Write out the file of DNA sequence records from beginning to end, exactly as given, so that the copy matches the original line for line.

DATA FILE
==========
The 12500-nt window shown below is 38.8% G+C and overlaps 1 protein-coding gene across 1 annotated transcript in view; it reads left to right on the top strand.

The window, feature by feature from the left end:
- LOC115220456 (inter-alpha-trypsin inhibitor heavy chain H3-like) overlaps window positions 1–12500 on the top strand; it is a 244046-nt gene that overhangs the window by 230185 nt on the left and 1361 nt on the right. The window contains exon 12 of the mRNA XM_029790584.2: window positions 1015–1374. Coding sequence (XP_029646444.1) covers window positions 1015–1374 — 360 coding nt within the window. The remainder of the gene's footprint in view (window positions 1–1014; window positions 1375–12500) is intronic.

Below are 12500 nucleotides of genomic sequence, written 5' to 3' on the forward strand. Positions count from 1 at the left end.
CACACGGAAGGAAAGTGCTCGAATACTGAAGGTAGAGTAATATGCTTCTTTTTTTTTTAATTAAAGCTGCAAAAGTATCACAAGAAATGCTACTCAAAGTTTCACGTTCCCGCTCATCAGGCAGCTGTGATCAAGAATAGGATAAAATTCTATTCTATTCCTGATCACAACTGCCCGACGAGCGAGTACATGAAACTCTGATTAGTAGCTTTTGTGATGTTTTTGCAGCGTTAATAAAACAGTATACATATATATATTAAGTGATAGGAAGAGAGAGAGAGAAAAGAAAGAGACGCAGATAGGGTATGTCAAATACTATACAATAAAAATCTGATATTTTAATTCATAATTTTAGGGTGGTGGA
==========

The 12500-nt window shown below is 38.8% G+C and overlaps 1 protein-coding gene across 1 annotated transcript in view; it reads left to right on the top strand.

The window, feature by feature from the left end:
- LOC115220456 (inter-alpha-trypsin inhibitor heavy chain H3-like) overlaps window positions 1–12500 on the top strand; it is a 244046-nt gene that overhangs the window by 230185 nt on the left and 1361 nt on the right. The window contains exon 12 of the mRNA XM_029790584.2: window positions 1015–1374. Coding sequence (XP_029646444.1) covers window positions 1015–1374 — 360 coding nt within the window. The remainder of the gene's footprint in view (window positions 1–1014; window positions 1375–12500) is intronic.

Below are 12500 nucleotides of genomic sequence, written 5' to 3' on the forward strand. Positions count from 1 at the left end.
CACACGGAAGGAAAGTGCTCGAATACTGAAGGTAGAGTAATATGCTTCTTTTTTTTTTAATTAAAGCTGCAAAAGTATCACAAGAAATGCTACTCAAAGTTTCACGTTCCCGCTCATCAGGCAGCTGTGATCAAGAATAGGATAAAATTCTATTCTATTCCTGATCACAACTGCCCGACGAGCGAGTACATGAAACTCTGATTAGTAGCTTTTGTGATGTTTTTGCAGCGTTAATAAAACAGTATACATATATATATTAAGTGATAGGAAGAGAGAGAGAGAAAAGAAAGAGACGCAGATAGGGTATGTCAAATACTATACAATAAAAATCTGATATTTTAATTCATAATTTTAGGGTGGTGGA